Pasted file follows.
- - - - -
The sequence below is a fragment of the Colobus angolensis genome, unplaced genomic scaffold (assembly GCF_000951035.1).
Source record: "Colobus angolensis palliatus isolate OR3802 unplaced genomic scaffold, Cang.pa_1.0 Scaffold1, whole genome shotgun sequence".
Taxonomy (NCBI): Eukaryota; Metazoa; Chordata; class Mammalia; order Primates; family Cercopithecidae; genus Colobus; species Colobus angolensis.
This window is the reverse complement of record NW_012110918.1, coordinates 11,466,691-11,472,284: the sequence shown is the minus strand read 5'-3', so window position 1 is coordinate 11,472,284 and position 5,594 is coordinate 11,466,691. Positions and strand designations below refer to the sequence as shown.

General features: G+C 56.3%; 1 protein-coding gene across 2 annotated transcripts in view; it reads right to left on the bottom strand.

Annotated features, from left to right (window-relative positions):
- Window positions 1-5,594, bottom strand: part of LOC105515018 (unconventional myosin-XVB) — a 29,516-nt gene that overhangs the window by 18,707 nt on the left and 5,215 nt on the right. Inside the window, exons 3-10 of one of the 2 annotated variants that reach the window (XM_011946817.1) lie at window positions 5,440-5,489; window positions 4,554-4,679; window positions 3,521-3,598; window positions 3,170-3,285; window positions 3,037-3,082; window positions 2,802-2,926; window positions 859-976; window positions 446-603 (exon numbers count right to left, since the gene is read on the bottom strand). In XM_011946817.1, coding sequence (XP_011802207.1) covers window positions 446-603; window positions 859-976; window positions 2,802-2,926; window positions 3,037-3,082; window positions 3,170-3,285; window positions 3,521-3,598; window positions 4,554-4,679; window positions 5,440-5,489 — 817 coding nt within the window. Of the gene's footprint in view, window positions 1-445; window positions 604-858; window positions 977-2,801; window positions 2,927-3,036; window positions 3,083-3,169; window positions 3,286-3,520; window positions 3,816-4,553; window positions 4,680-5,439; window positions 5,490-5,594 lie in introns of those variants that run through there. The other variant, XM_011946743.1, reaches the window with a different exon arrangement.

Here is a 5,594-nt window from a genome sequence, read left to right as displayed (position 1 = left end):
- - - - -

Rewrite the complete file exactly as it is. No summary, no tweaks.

The sequence below is a fragment of the Colobus angolensis genome, unplaced genomic scaffold (assembly GCF_000951035.1).
Source record: "Colobus angolensis palliatus isolate OR3802 unplaced genomic scaffold, Cang.pa_1.0 Scaffold1, whole genome shotgun sequence".
Taxonomy (NCBI): Eukaryota; Metazoa; Chordata; class Mammalia; order Primates; family Cercopithecidae; genus Colobus; species Colobus angolensis.
This window is the reverse complement of record NW_012110918.1, coordinates 11,466,691-11,472,284: the sequence shown is the minus strand read 5'-3', so window position 1 is coordinate 11,472,284 and position 5,594 is coordinate 11,466,691. Positions and strand designations below refer to the sequence as shown.

General features: G+C 56.3%; 1 protein-coding gene across 2 annotated transcripts in view; it reads right to left on the bottom strand.

Annotated features, from left to right (window-relative positions):
- Window positions 1-5,594, bottom strand: part of LOC105515018 (unconventional myosin-XVB) — a 29,516-nt gene that overhangs the window by 18,707 nt on the left and 5,215 nt on the right. Inside the window, exons 3-10 of one of the 2 annotated variants that reach the window (XM_011946817.1) lie at window positions 5,440-5,489; window positions 4,554-4,679; window positions 3,521-3,598; window positions 3,170-3,285; window positions 3,037-3,082; window positions 2,802-2,926; window positions 859-976; window positions 446-603 (exon numbers count right to left, since the gene is read on the bottom strand). In XM_011946817.1, coding sequence (XP_011802207.1) covers window positions 446-603; window positions 859-976; window positions 2,802-2,926; window positions 3,037-3,082; window positions 3,170-3,285; window positions 3,521-3,598; window positions 4,554-4,679; window positions 5,440-5,489 — 817 coding nt within the window. Of the gene's footprint in view, window positions 1-445; window positions 604-858; window positions 977-2,801; window positions 2,927-3,036; window positions 3,083-3,169; window positions 3,286-3,520; window positions 3,816-4,553; window positions 4,680-5,439; window positions 5,490-5,594 lie in introns of those variants that run through there. The other variant, XM_011946743.1, reaches the window with a different exon arrangement.

Here is a 5,594-nt window from a genome sequence, read left to right as displayed (position 1 = left end):